The Apollo missions to the Moon required complex hardware to communicate between Earth and the spacecraft, sending radio signals over hundreds of thousands of miles. The premodulation processor was a key component of this system, combining voice, scientific data, TV, and telemetry for transmission to Earth.1 It was built from components that were welded together and tightly packed into a 14.5-pound box.2 In this blog post, I look inside the premodulation processor, examine its construction, and describe how each module worked.
The communications systems in the Apollo Command Module were very complex, as shown in the block diagram below.3 The premodulation processor (PMP, yellow) played a central role: most of the audio (red), data (orange), and TV (purple) went through the premodulation processor, where the signals were combined for transmission by the S-band (blue) radio systems. The premodulation processor also handled most of the voice and data signals received from Earth or from the Lunar Module via the VHF (green) or S-band radio systems.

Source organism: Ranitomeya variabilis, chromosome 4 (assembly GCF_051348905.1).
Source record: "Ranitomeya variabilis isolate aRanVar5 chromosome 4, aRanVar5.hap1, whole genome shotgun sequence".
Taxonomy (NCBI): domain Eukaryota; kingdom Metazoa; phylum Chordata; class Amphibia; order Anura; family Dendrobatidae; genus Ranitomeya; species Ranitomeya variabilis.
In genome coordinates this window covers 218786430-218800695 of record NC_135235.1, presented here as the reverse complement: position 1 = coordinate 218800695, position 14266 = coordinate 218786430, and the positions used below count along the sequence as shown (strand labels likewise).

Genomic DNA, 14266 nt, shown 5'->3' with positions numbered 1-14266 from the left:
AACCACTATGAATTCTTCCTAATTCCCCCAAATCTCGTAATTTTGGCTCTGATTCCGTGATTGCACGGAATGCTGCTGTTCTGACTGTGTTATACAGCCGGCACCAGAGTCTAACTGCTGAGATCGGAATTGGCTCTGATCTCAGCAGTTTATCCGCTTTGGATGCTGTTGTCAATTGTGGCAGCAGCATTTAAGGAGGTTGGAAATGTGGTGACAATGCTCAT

One reason for the complexity of the premodulation processor was that the audio system had to support a variety of communications configurations. The diagram below illustrates one configuration, when astronauts were walking on the Moon (i.e. extra-vehicular activity, EVA). They communicated with the Lunar Module on the Moon's surface via VHF/AM radio, which relayed their audio to Earth via the Unified S-Band (USB) radio. Meanwhile, the Command and Service Module (CSM) orbiting the Moon also communicated with Earth via S-Band. These voices were conferenced together so the astronauts and ground could all hear each other. The need for redundancy added to the complexity; for example, signals from the Moon could be relayed through the Command Module in the event of an equipment failure.